Carcass traits are a major profit driver for producers

Mar 21, 2014

Over the last 20 years the beef industry has gone through significant structural changes that have dramatically changed the profit driver matrix in the beef industry. It has gone from an almost exclusively cash market to one that is now valuebased, so the need for cattle to have the potential to excel in end product characteristics has become paramount.

This means commercial cow/ calf producers must breed and market cattle that have proven carcass potential. This has put a spotlight on seedstock producers with the potential to excel in carcass traits.

The data from Decatur County Feed Yard, which is a 40,000-head capacity custom lot that has tracked 200,000 head through their system, highlights the need for carcass excellence. When they objectively analyzed their data, they found that the top profit drivers in the feed yard are feed efficiency and grid performance (Yield and Quality Grades) followed by carcass weight and animal health.

Dan Dorn of Decatur County said, “We utilize ultrasound to sort cattle into outcome groups shooting for a constant carcass backfat at processing. We cannot control how much rib-eye area an animal has or what marbling potential an animal has after it is in our feed yard. Once a producer feeds cattle and finds a baseline for their herd, finding out where the strengths and weaknesses are in their cattle, we can work with the cow/calf producer to change their herd’s genetics and management to maximize profit.

This often means the need for improvement for carcass potential. To do this we rely on the most accurate carcass genetic predictions possible in the form of EPDs (expected progeny difference) and indexes to make the needed changes.”

Seedstock producer Lee Leachman echoes that quality is a major driver in the profit matrix, and their company works with indexes to simplify the selection process.

According to Leachman, “Our indexes take into account all segments of the industry, from reproduction and cow maintenance through feed efficiency and value based marketing. All our models show that end product is one of the major profit drivers.”

However, how to improve these traits can vary widely.

“Carcass data is expensive to gather and the information comes two years too late.

We also use a lot of young sires, so we feel that collecting ultrasound phenotypic data instead of DNA is critical. EPDs based on ultrasound are in general a very good predictor of end product value as has been shown at the U.S. Meat Animal Research Center. With that said, we feel that to build a profitable herd, producers should use indexes to simplify selection, and the indexes must contain carcass as a major component. In terms of collecting data, we use all the tools but rely most heavily on ultrasound, and we have been getting our best results from the CUP Lab in terms of accuracy. We based our ultrasound lab decision on both our own objective data, as well as that from CUP.”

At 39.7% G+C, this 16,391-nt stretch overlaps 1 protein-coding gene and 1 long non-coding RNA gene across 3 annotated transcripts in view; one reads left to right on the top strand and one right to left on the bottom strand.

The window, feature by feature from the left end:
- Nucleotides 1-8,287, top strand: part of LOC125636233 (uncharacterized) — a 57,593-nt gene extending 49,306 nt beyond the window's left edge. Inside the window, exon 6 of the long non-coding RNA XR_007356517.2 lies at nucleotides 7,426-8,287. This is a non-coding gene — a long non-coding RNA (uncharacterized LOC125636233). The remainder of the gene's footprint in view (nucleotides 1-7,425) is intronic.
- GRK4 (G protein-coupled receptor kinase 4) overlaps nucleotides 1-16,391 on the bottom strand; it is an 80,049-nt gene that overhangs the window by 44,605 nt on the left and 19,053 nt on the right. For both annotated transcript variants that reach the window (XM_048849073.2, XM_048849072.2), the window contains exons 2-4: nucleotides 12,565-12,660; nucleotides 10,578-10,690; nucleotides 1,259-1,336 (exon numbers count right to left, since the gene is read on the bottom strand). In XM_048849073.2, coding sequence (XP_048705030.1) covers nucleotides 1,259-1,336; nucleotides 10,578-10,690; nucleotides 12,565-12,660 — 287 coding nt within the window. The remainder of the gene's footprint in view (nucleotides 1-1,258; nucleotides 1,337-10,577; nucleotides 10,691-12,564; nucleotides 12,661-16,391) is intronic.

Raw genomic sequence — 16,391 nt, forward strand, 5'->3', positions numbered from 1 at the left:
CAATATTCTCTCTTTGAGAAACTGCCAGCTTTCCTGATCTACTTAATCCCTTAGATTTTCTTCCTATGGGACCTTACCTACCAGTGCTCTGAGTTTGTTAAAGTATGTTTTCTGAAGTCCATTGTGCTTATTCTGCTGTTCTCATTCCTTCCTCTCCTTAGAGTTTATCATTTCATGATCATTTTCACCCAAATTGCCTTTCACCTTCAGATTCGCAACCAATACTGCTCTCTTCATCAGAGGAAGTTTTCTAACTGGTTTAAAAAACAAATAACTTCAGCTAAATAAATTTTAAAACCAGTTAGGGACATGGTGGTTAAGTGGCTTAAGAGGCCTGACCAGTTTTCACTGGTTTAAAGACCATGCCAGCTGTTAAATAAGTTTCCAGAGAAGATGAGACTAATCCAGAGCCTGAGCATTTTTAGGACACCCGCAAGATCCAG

When deciding whether to ultrasound or do genomics, Leachman admits, “People are confused on the subject. We use genomics on some of our high-end bulls and donor dams. If they are out of high accuracy sires, we find it does a good job, but the further you get from the original training population for the genomic panels, the lower the efficacy of the genomics. To prove young sires, the collection of ultrasound data is critical.

“We also continue to collect real carcass data to make sure our indexes and predictions are accurate and not drifting from the original intent, but obviously this is a long term commitment and not as timely as is necessary. You simply need all the phenotypic data possible based on ultrasound to prove sires, and we are in the business of marketing the most predictable genetics possible to our commercial customers. You also need ultrasound and other phenotypic data to retrain the genomic panels on a regular basis. With all that said, I feel it is a major mistake for seedstock producers not to continue to collect ultrasound data.”

Leachman also has strong beliefs that the industry needs to set a higher bar for carcass traits. “People should not be content to have 70 percent Choice cattle. In my opinion, we need to be shooting for more like 70 percent CAB (upper two thirds Choice) and Prime.

People will pay for high quality beef, and we need to supply it to them. ‘Katy bar the door’ on the value and demand for beef if we could consistently supply larger amounts of high quality beef. I see our potential as unlimited!” With the realities that value-based marketing has become the norm in our industry, the need for cattle to excel in carcass traits is paramount whether you are selling reputation feeder cattle for a premium or retaining ownership. This means cow calf producers need to purchase seedstock with all the information possible to build a profitable cow herd. Ultrasound, genomics or carcass data all add to the accuracy of genetic predictions when they are used to calculate EPDs and indexes. It is clear that ultrasound will continue to play a critical role in supplying carcass potential data in a way that is timely, proven and well understood. — Dr. Bob Hough